Background: Duodenum-preserving pancreatic head resection (DPPHR) serves as a surgical intervention for managing benign and low-grade malignant neoplasms located in the head of the pancreas. This surgical approach enables the thorough excision of pancreatic head lesions, reducing the necessity for digestive tract reconstruction and enhancing the patient’s quality of life. Performing a minimally invasive DPPHR is a complex surgical procedure, particularly when safeguarding the bile duct and the pancreaticoduodenal arterial arch. Robotic surgery is among the latest innovations in minimally invasive surgery and is widely used in many surgical specialties. It offers advantages such as rotatable surgical instruments, muscle tremor filters and up to 10-15 times three dimensional (3D) visual field, and achieves high flexibility and accuracy in surgical operations. Indocyanine green (ICG) fluorescence imaging technology is also applied to provide real-time intraoperative assessment of the biliary system and blood supply, which helps maintain the biliary system’s integrity. We first report the complete procedure of ICG applied to the da Vinci robotic Xi system for preserving the DPPHR. By using ICG fluorescence imaging, the path of the common bile duct was identified and verified. Caution was exercised to avoid injuring the bile duct. After isolating the CBD, the head and uncinate process of the pancreas was entirely excised. Under the fluorescence imaging mode, the wholeness of the CBD was scrutinized for any potential seepage of the contrast agent. Ultimately, a Roux-en-Y end-to-side pancreaticojejunostomy (duct to mucosa) was executed.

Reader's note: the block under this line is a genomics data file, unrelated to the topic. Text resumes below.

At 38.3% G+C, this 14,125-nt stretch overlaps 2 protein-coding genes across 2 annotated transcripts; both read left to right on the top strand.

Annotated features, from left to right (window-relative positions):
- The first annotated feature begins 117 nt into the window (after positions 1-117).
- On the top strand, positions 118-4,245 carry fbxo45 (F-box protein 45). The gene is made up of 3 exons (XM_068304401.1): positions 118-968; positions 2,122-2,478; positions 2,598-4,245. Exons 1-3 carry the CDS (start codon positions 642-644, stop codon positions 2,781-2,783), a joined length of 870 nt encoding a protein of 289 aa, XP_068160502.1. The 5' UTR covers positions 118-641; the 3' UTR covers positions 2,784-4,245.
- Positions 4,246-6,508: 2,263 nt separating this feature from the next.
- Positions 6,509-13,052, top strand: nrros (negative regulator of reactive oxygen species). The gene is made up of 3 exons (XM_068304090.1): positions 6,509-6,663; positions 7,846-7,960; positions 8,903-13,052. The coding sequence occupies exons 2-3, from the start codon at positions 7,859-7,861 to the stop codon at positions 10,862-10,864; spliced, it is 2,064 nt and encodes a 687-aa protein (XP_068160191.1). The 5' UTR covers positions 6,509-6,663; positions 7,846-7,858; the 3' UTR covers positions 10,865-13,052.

Results: The surgery took 265 min and the estimated blood loss was about 150 mL. Without any postoperative complications, the patient was released from the hospital 13 days following the surgery. Postoperative pathology confirmed pancreatic duct stones and chronic pancreatitis. We have successfully performed four cases of robotic DPPHR using this technique, with only one patient experiencing a postoperative complication of pulmonary embolism. All patients were discharged successfully without any further complications.
Conclusions: Employing ICG fluorescence imaging in a robotic DPPHR has been demonstrated to be both secure and achievable. This technique potentially provides novel therapeutic perspectives, particularly for patients with ambiguous delineation between pancreatic and biliary ductal structures.